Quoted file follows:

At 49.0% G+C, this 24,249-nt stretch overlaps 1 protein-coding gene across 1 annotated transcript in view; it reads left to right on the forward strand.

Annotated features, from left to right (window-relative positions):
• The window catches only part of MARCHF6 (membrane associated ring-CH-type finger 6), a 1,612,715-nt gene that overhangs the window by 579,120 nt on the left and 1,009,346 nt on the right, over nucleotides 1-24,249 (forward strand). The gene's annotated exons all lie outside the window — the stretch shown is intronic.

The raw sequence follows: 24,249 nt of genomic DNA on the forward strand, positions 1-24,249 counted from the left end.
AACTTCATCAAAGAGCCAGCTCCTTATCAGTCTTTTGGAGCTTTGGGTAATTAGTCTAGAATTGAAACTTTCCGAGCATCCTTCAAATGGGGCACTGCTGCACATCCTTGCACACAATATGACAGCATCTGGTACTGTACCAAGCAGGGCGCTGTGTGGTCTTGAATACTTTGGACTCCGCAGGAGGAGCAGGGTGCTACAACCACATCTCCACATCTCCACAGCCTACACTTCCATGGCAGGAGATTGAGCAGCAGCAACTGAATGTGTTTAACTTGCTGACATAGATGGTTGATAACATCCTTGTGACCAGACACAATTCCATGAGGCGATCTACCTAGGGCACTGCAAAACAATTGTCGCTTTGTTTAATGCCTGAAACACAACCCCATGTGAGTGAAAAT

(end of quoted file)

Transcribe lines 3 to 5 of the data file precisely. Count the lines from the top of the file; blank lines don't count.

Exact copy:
• The window catches only part of MARCHF6 (membrane associated ring-CH-type finger 6), a 1,612,715-nt gene that overhangs the window by 579,120 nt on the left and 1,009,346 nt on the right, over nucleotides 1-24,249 (forward strand). The gene's annotated exons all lie outside the window — the stretch shown is intronic.

The raw sequence follows: 24,249 nt of genomic DNA on the forward strand, positions 1-24,249 counted from the left end.
AACTTCATCAAAGAGCCAGCTCCTTATCAGTCTTTTGGAGCTTTGGGTAATTAGTCTAGAATTGAAACTTTCCGAGCATCCTTCAAATGGGGCACTGCTGCACATCCTTGCACACAATATGACAGCATCTGGTACTGTACCAAGCAGGGCGCTGTGTGGTCTTGAATACTTTGGACTCCGCAGGAGGAGCAGGGTGCTACAACCACATCTCCACATCTCCACAGCCTACACTTCCATGGCAGGAGATTGAGCAGCAGCAACTGAATGTGTTTAACTTGCTGACATAGATGGTTGATAACATCCTTGTGACCAGACACAATTCCATGAGGCGATCTACCTAGGGCACTGCAAAACAATTGTCGCTTTGTTTAATGCCTGAAACACAACCCCATGTGAGTGAAAAT